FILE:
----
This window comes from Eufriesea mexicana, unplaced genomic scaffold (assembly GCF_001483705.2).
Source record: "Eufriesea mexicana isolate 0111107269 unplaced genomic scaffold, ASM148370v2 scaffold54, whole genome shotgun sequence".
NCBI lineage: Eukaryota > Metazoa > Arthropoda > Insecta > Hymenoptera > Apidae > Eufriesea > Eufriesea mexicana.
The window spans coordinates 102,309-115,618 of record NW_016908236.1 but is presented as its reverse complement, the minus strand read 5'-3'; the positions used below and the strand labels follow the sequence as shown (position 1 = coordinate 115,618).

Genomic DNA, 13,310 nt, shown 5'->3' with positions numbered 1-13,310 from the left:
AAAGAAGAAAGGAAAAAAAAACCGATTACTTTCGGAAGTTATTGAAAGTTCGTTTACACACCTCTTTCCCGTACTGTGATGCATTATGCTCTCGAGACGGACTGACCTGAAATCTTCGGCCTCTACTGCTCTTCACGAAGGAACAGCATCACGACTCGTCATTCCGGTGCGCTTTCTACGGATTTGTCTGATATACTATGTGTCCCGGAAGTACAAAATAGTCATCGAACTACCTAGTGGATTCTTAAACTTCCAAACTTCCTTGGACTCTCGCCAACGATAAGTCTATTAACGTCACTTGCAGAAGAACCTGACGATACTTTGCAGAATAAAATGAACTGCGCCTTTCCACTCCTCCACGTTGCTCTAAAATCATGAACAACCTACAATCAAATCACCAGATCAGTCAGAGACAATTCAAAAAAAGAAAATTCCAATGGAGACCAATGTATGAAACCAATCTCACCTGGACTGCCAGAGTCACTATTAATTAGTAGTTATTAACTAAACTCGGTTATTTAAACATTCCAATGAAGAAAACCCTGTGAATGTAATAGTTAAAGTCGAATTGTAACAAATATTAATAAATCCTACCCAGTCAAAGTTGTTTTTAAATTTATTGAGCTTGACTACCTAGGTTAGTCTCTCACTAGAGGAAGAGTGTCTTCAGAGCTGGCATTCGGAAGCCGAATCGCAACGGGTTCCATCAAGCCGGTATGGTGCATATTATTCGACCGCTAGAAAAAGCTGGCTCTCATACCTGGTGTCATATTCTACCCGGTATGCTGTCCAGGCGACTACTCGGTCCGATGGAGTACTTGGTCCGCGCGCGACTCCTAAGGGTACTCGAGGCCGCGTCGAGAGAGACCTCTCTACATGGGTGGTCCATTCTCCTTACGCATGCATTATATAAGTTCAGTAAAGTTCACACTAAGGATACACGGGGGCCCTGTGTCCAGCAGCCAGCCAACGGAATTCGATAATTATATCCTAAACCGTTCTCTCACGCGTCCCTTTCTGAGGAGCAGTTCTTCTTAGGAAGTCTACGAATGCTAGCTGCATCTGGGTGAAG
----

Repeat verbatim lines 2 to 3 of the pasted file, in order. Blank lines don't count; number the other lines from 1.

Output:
Source record: "Eufriesea mexicana isolate 0111107269 unplaced genomic scaffold, ASM148370v2 scaffold54, whole genome shotgun sequence".
NCBI lineage: Eukaryota > Metazoa > Arthropoda > Insecta > Hymenoptera > Apidae > Eufriesea > Eufriesea mexicana.